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Contra la Guerra

Banner reading "No más lágrimas, dolor y muerte. Basta con la guerra.
“Basta con la Guerra” sign made by legendary Chicana visionary artivist scholar Yolanda López. Mission District, San Francisco, 2003. Photograph courtesy Clarissa Rojas.

“No más lágrimas, dolor y muerte! Basta con la guerra!”
“No more tears, pain and death! Enough with war!”

Betita Martinez
Simply Betita, in her bright red lipstick and wide smile, in her element convening an intergenerational Latinx antiwar vigil on the corner of 24th and Mission Streets in San Francisco. Latinos Contra la Guerra, 2003. Photo courtesy of Clarissa Rojas.

This banner hung at the BART station on the corner of 24th and Mission St. where we held weekly and at times daily vigils after the March, 2003 invasion of Iraq. The vigils were organized by Latinos Contra la Guerra, an antiwar coalition Betita helped create, and other Latinx organizations including Mujeres Unidas y Activas (MUA) and Poder.

Betita co-edited an important Bay Area Newspaper, The War Times/Tiempos de Guerra, created in 2001. She wrote many articles lambasting the war including “Who Will Pay the Bill?”, a vital analysis of the war’s fiscal impact on the lives of working people in the U.S. Betita critiques the sudden windfall to the tune of hundreds of billions of dollars to massively reconstruct the post 9-11 national security government at the expense of de-funding vital services including public education and housing, maternal and children’s services and work training programs. “Think of other needs that money could fill!”

Betita’s incisive analysis was partially informed by her critique of the economic turn toward neoliberalism. Here is “A Brief Definition” she wrote with Arnoldo García in 1997: What is Neoliberalism?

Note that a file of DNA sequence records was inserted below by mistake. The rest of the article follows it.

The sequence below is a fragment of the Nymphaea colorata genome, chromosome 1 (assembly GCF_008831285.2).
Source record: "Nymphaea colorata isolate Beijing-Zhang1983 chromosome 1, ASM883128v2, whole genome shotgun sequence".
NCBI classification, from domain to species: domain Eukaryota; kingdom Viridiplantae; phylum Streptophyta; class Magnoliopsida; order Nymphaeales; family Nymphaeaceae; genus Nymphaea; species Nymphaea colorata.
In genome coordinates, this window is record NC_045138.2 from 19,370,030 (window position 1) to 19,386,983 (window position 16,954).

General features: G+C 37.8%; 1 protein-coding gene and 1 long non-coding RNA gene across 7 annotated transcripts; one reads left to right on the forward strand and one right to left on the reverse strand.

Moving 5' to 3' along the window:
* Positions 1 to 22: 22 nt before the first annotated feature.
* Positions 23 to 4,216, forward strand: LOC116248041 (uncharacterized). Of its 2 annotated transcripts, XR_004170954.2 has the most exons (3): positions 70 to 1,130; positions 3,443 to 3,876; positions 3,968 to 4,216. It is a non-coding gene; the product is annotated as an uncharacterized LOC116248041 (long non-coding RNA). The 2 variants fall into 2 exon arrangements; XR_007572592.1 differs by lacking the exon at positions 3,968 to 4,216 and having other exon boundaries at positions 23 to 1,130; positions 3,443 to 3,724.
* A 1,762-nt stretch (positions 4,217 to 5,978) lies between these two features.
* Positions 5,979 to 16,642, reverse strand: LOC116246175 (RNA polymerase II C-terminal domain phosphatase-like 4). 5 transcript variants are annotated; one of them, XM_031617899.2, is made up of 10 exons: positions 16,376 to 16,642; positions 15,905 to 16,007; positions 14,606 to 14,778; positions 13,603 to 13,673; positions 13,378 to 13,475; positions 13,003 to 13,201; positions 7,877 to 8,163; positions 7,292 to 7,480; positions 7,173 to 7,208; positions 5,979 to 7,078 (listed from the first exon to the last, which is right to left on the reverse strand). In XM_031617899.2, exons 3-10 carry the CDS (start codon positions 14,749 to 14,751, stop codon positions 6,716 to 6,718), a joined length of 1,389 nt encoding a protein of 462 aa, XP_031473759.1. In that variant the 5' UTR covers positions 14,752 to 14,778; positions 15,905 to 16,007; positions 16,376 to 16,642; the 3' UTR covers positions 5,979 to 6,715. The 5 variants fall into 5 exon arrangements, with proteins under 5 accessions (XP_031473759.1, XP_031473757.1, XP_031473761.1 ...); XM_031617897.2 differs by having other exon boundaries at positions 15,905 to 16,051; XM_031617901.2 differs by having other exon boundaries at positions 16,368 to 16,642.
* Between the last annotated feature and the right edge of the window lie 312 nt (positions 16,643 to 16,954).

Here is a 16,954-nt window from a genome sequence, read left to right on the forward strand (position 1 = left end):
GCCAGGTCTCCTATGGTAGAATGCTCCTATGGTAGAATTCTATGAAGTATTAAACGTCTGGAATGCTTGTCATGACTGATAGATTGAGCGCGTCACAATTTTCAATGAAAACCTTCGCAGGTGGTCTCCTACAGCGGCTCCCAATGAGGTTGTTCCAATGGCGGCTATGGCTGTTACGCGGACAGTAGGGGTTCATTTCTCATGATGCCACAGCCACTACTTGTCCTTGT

The main points of neo-liberalism include:

  1. THE RULE OF THE MARKET. Liberating “free” enterprise or private enterprise from any bonds imposed by the government (the state) no matter how much social damage this causes. Greater openness to international trade and investment, as in NAFTA. Reduce wages by de-unionizing workers and eliminating workers’ rights that had been won over many years of struggle. No more price controls. All in all, total freedom of movement for capital, goods and services. To convince us this is good for us, they say “an unregulated market is the best way to increase economic growth, which will ultimately benefit everyone.” It’s like Reagan’s “supply-side” and “trickle-down” economics — but somehow the wealth didn’t trickle down very much.
  2. CUTTING PUBLIC EXPENDITURE FOR SOCIAL SERVICES like education and health care. REDUCING THE SAFETY-NET FOR THE POOR, and even maintenance of roads, bridges, water supply — again in the name of reducing government’s role. Of course, they don’t oppose government subsidies and tax benefits for business.
  3. Reduce government regulation of everything that could diminish profits, including protecting the environment and safety on the job.